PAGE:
On September 1, 2020, the United States Department of Health and Human Services through the Center for Disease Control and Prevention (CDC) announced it was issuing a nationwide order temporarily halting certain residential evictions. (Order). The Order became effective beginning September 4, 2020 through the end of 2020. Landlords will now need to review and comply with this new Order in addition to ongoing CARES Act restrictions and state and local regulation of evictions and landlord-tenant relations.
Previously the federal government passed a limited eviction moratorium under the CARES Act which was predicated on a landlord’s receipt of some benefit, direct or indirect, from the federal government. This benefit took the form of either (i) participation or receipt of rental income through federal housing programs (e.g., “Section 8” housing or low-income housing tax credit participants) or (ii) having a mortgage guaranteed by a governmental entity like Fannie Mae or Freddie Mac. This new moratorium has a broader application.
Under the Order, landlords may not evict a “covered person” from any residential property in any U.S. state or territory. The Order defines a “covered person” as “any tenant, lessee, or resident of a residential property who provides to their landlord, the owner of the residential property, or other person with a legal right to pursue eviction or a possessory action, a declaration under penalty of perjury” stating each of the following statements is true:
- the individual has used best efforts to obtain all available government assistance for rent or housing;
- the individual either (i) expects to earn no more than $99,000 in annual income for Calendar Year 2020 (or no more than $198,000 if filing a joint tax return), (ii) was not required to report any income in 2019 to the U.S. Internal Revenue Service, or (iii) received an Economic Impact Payment (stimulus check) pursuant to Section 2201 of the CARES Act;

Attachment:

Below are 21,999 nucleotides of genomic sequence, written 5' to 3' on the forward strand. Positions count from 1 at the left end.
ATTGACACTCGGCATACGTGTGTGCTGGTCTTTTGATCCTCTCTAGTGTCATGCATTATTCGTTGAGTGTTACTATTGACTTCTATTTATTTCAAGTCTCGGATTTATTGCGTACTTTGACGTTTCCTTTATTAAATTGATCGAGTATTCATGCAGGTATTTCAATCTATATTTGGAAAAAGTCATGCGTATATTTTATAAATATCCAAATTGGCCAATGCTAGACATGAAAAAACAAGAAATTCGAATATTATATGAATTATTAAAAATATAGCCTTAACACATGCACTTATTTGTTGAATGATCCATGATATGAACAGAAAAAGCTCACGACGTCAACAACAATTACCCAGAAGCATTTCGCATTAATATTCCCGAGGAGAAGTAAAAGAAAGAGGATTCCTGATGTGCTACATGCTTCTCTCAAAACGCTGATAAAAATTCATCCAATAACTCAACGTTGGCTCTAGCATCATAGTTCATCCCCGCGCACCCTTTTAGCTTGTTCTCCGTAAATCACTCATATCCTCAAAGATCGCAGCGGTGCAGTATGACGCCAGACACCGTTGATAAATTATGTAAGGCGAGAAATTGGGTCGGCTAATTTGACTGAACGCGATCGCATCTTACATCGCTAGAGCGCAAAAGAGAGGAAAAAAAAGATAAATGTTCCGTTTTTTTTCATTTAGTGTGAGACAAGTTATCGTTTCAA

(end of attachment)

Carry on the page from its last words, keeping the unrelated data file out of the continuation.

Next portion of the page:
- the individual is unable to pay the full rent or make a full housing payment due to substantial loss of household income, loss of compensable hours of work or wages, a lay-off, or extraordinary out-of-pocket medical expenses;
- the individual is using best efforts to make timely partial payments that are as close to the full payment as the individual’s circumstances may permit, taking into account other nondiscretionary expenses; and
- eviction would likely render the individual homeless—or force the individual to move into and live in close quarters in a new congregate or shared living setting—because the individual has no other available housing options.
The Order clarifies that a tenant or other adult resident must affirmatively invoke the protections afforded under the Order by providing to their landlord a signed copy of the declaration form set out in the Order reciting the statements above (or a substantially similar declaration under penalty of perjury) to their landlord. The tenant protections are not self-operating. Based on the language of the Order, the commencement of such protection appears to apply merely upon the tenant’s provision of the declaration, not whether those statements are substantially true. Any tenant that makes a false or misleading statement or omission will be subject to civil and criminal penalties.
While a landlord may have recourse against a tenant in such a situation by later seeking civil damages or referring the matter to law enforcement as a result of a false or misleading statement made by a tenant, the eviction prohibition under the Order would seem to have been invoked. And given the inherent ambiguity in the term “best efforts,” and also the criminal penalties set forth for landlord noncompliance (discussed below), landlords will need to be especially cautious in contemplating proceeding with an eviction based on a theory that the tenant provided a declaration containing materially false statements and therefore the Order’s moratorium was not appropriately invoked.